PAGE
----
Unblessed Ashes. The holy water is in the aspersorium, in which rests the aspergillum. Fat Tuesday Celebrations soon conclude then the ashes are blessed and distributed. Marking our foreheads marks the official beginning of Lent officially.
I remember tutoring a young Japanese Woman spending her first Ash Wednesday in the states and she had no idea what it was about. A friend of mine, Orthodox Jew who grew up in Staten Island, told me how as a kid he was freaked out going into New York and seeing the ashes on foreheads. I was surprised since there are plenty of Catholics on the hidden borough but apparently, he grew up in a cloistered community. Funny no matter how far or how close you are some things will still be foreign.
I was raised Catholic so the Ashes that begin Lent are not news to me. I’m not sure exactly what I get out of this sacramental, but introspection always ensues. Any reason to reflect should be welcomed. Ashes are not exactly in the Gospels – although Ash images are throughout scripture – but the Gospel reading is always the same. Matthew chapter six, where Jesus teaches the apostles not just how to pray, but why – because God always hears. The reading inspires contemplation of not being alone and that there is a goodness that is supreme and beyond our material world. Christmas and Easter, the specific Gospel can change, since those pieces of the life of Jesus have different accounts. Ash Wednesday is pure Dogma and tradition. I guess you can either appreciate that or you can’t.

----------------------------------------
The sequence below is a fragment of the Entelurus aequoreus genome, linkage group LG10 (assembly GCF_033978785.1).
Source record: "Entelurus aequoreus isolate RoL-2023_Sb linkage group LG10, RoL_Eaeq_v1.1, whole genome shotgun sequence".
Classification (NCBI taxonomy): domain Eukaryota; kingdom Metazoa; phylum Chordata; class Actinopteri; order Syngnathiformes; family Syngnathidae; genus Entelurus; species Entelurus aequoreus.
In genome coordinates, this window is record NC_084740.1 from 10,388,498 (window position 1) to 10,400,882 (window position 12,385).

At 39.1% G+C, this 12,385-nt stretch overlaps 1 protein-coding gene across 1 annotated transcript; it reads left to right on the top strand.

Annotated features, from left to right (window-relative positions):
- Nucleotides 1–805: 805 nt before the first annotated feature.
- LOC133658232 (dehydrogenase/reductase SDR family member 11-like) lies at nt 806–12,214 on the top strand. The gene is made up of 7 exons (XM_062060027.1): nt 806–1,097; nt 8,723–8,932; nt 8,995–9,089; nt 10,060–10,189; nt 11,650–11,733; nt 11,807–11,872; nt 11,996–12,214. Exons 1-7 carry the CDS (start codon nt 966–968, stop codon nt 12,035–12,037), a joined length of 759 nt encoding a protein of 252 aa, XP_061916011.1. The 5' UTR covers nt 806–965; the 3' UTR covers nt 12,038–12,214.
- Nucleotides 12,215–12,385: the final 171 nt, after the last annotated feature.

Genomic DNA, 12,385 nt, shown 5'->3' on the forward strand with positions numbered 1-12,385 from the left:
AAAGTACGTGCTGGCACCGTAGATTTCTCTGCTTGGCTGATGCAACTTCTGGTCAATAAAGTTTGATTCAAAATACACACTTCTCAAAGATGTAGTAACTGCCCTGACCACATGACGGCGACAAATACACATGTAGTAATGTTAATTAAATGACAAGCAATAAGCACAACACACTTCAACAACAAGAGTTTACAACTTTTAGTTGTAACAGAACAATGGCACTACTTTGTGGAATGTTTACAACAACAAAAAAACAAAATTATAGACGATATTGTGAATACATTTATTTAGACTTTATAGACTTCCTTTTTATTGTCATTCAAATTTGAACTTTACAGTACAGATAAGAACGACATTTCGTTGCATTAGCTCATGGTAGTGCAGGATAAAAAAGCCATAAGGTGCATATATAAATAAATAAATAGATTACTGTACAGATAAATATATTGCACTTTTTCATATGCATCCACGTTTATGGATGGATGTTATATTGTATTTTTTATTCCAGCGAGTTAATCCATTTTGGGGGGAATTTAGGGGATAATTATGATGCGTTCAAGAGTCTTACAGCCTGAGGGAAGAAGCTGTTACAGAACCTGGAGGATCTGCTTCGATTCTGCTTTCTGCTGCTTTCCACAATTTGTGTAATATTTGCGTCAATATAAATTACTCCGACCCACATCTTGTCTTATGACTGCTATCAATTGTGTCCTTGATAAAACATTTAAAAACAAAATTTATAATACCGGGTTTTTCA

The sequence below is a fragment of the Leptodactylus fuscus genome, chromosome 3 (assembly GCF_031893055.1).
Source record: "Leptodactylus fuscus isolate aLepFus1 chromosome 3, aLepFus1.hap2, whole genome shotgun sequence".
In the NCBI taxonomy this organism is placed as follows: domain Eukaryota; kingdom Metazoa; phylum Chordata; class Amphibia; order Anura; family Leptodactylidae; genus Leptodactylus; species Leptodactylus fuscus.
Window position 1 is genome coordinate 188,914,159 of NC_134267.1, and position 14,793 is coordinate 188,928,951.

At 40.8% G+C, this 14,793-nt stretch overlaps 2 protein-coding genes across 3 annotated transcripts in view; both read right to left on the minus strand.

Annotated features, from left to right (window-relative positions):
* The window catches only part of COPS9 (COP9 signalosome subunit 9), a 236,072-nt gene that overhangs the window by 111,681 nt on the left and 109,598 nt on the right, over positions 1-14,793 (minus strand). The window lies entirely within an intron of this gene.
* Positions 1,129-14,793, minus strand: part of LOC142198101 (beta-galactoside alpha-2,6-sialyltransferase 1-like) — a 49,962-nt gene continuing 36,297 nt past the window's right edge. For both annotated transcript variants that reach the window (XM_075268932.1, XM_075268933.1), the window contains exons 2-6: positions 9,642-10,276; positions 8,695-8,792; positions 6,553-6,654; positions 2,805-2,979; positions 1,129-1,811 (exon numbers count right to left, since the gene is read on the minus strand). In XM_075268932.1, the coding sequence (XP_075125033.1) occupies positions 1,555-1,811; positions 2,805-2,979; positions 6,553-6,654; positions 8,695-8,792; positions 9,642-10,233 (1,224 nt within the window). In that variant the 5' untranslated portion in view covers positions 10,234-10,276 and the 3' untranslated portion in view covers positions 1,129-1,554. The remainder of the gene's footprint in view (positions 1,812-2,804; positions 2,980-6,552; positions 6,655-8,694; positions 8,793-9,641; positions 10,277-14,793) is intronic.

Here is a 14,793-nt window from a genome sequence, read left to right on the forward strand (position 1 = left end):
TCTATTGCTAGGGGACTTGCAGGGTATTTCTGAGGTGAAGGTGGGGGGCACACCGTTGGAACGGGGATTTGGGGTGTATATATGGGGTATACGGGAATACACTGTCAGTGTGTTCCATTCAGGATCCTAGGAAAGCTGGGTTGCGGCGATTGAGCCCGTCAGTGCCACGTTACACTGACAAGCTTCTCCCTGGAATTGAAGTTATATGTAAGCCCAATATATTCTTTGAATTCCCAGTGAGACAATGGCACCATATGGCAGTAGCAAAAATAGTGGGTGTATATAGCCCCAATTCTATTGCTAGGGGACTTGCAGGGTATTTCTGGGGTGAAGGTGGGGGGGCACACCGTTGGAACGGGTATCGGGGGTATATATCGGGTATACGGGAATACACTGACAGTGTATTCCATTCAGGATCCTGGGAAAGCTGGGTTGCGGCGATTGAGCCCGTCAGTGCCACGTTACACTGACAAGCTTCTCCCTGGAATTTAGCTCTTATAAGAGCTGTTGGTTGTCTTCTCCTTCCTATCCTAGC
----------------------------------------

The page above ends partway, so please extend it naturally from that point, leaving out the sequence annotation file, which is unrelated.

...when thou prayest, enter into thy closet, and when thou hast shut thy door, pray to thy Father, which is in secret; and thy Father which seeth in secret shall reward thee openly
Matthew 6: 6